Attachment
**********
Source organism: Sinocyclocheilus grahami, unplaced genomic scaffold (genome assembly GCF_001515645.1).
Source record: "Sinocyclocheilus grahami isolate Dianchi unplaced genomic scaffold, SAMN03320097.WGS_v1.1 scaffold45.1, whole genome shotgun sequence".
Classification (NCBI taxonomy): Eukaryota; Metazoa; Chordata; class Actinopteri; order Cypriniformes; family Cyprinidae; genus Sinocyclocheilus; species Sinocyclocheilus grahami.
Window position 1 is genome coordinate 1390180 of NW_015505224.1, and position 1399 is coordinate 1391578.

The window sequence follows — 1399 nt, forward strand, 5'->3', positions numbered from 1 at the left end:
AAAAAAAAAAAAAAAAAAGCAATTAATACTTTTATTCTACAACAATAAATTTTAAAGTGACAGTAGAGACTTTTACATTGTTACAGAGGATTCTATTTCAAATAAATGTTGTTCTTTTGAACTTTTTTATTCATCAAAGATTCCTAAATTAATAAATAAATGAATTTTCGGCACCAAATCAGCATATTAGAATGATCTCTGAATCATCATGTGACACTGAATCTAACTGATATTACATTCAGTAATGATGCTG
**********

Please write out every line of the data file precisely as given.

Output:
Source organism: Sinocyclocheilus grahami, unplaced genomic scaffold (genome assembly GCF_001515645.1).
Source record: "Sinocyclocheilus grahami isolate Dianchi unplaced genomic scaffold, SAMN03320097.WGS_v1.1 scaffold45.1, whole genome shotgun sequence".
Classification (NCBI taxonomy): Eukaryota; Metazoa; Chordata; class Actinopteri; order Cypriniformes; family Cyprinidae; genus Sinocyclocheilus; species Sinocyclocheilus grahami.
Window position 1 is genome coordinate 1390180 of NW_015505224.1, and position 1399 is coordinate 1391578.

The window sequence follows — 1399 nt, forward strand, 5'->3', positions numbered from 1 at the left end:
AAAAAAAAAAAAAAAAAAGCAATTAATACTTTTATTCTACAACAATAAATTTTAAAGTGACAGTAGAGACTTTTACATTGTTACAGAGGATTCTATTTCAAATAAATGTTGTTCTTTTGAACTTTTTTATTCATCAAAGATTCCTAAATTAATAAATAAATGAATTTTCGGCACCAAATCAGCATATTAGAATGATCTCTGAATCATCATGTGACACTGAATCTAACTGATATTACATTCAGTAATGATGCTG